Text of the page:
Rita di Santo reviews Young Ahmed, which won the Best Director prize at Cannes recently
Like Britain’s Ken Loach, Belgium’s most renowned filmmakers Jean-Pierre and Luc Dardenne make movies bursting with concern for the struggles of the working class and the most vulnerable in society. Their protagonists often teenagers who find themselves in the midst of a dysfunctional economic system, misjudged and alienated. Young Ahmed, the Dardennes' latest, premiered to great acclaim at this year’s Cannes film festival, bringing the Best Director prize to the brothers.
The movie is about a 13-year-old Muslim caught between moral crisis and emotional change. Ahmed’s mother struggles to understand how, in only one month, his attention has turned from his PlayStation to the Koran, while a local extremist imam pushes him to follow the example of his cousin and become a jihadi fighter. His radicalisation leads him to refuse to shake hands with his thoughtful teacher Inès “because women are impure” and Inès’s boyfriend is “a Jew”, but Inès understands Ahmed - who is also affected by dysplasia. When Ahmed tells the imam that Inès teaches Arabic and Koranic verses using music, the imam denounces her and Ahmed responds with a violent assault. Arrested and committed to youth custody, where therapeutic treatments appear to be working miracles, he convinces the authorities that he’s sufficiently reformed for a “making amends” encounter with Inès herself. While in the custodial centre, Ahmed works on a farm where he meets another teenager, Louise. There is a spark, but when she kisses him, he is wracked with guilt. He asks her to become a Muslim so his sin will be less serious. But the tremors of love make him to lose control, and violence could again be his outlet.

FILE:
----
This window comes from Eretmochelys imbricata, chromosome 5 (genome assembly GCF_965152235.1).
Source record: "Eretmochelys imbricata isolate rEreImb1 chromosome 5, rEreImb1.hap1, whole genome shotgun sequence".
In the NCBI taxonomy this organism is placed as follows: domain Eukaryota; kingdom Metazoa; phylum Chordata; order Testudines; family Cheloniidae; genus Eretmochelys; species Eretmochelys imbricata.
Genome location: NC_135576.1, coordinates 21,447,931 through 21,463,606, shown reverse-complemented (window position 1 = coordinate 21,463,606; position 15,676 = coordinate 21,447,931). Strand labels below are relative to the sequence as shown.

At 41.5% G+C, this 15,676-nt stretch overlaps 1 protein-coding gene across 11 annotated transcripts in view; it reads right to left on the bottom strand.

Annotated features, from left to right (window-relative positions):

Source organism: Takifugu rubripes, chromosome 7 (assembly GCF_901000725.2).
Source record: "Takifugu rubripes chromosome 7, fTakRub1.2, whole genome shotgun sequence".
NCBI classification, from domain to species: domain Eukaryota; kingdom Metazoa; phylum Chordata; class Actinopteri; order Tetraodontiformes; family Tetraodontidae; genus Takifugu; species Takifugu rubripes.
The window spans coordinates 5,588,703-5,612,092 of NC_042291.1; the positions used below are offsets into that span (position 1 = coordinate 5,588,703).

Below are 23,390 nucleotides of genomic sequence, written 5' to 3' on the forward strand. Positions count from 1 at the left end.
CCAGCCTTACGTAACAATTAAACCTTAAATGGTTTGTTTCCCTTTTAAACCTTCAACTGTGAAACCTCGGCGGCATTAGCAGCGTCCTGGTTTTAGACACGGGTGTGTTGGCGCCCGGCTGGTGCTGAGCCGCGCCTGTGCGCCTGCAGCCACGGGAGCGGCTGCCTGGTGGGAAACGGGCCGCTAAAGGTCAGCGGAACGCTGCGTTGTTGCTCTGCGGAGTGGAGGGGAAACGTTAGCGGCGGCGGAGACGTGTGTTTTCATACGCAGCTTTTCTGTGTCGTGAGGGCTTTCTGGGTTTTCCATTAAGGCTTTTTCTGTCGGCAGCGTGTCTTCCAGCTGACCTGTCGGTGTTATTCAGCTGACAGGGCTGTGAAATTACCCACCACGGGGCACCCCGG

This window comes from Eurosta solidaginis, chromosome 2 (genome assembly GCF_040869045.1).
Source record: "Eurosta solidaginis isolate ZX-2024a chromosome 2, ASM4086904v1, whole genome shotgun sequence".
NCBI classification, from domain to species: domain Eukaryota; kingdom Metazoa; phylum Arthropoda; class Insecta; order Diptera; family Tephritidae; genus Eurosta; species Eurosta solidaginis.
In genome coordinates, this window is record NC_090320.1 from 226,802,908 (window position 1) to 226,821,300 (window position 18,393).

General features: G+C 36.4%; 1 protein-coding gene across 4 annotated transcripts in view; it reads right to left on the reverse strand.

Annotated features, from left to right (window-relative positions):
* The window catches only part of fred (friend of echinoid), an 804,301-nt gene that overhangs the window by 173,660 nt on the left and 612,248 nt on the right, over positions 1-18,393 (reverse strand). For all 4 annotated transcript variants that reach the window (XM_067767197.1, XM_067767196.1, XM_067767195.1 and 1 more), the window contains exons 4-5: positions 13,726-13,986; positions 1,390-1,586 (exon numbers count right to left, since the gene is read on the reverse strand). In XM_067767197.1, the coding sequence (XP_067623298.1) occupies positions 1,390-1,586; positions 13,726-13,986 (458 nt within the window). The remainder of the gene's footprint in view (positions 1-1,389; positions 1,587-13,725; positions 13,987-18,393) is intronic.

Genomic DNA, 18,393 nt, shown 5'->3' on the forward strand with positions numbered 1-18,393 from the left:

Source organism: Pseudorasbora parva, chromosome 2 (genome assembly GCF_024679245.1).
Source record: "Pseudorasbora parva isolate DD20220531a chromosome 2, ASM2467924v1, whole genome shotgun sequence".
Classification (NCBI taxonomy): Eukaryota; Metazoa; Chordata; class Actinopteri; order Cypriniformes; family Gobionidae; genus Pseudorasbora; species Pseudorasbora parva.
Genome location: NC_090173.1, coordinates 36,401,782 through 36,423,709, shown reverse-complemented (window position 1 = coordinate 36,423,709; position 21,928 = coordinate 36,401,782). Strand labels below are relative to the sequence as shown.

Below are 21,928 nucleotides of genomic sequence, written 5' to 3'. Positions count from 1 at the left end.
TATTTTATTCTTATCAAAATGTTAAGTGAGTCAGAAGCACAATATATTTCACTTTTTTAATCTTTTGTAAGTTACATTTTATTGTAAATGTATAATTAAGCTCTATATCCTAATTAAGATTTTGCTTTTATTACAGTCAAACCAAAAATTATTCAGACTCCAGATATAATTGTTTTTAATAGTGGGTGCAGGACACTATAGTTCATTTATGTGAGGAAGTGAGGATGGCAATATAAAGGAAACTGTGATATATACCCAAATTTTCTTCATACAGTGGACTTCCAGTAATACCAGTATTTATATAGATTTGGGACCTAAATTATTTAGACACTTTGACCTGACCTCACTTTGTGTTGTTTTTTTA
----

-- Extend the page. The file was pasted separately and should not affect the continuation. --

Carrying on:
It’s an intense drama rendered shocking by the youth of its violent radicalised protagonist, a child, an innocent, abandoned and manipulated. The conclusion shows the Dardenne brothers at their best. Their style is austere, methodical, simple, hand-held camerawork, use of available light, absence of non-diegetic music, the observation of everyday tasks, and a sense of moral weightiness centring on a taciturn protagonist.
The Dardennes offer no answers, but make clear who is to blame, casting the teenager as victim and revealing a series of abuses, including psychological abuse from the imam, who constantly lectures and manipulates Ahmed on how to live his life and what is a sin. Other institutions are cruel, such as the rehabilitation centre, which puts Ahmed to work on a farm, where though only 13 he is treated as an adult worker; or the psychiatrist who must determine if Ahmed “is a danger to society”.
The film alludes to some of the challenges of integration for Arabic-speaking child refugees. The form of Arabic taught comes from the Koran, which is ancient Arabic, but only modern Arabic, a completely different language, would help them get a job. They also need to master French, but few are familiar with the language. This movie provides a powerful insight into the life of a teenager that is both sympathetic and urgent.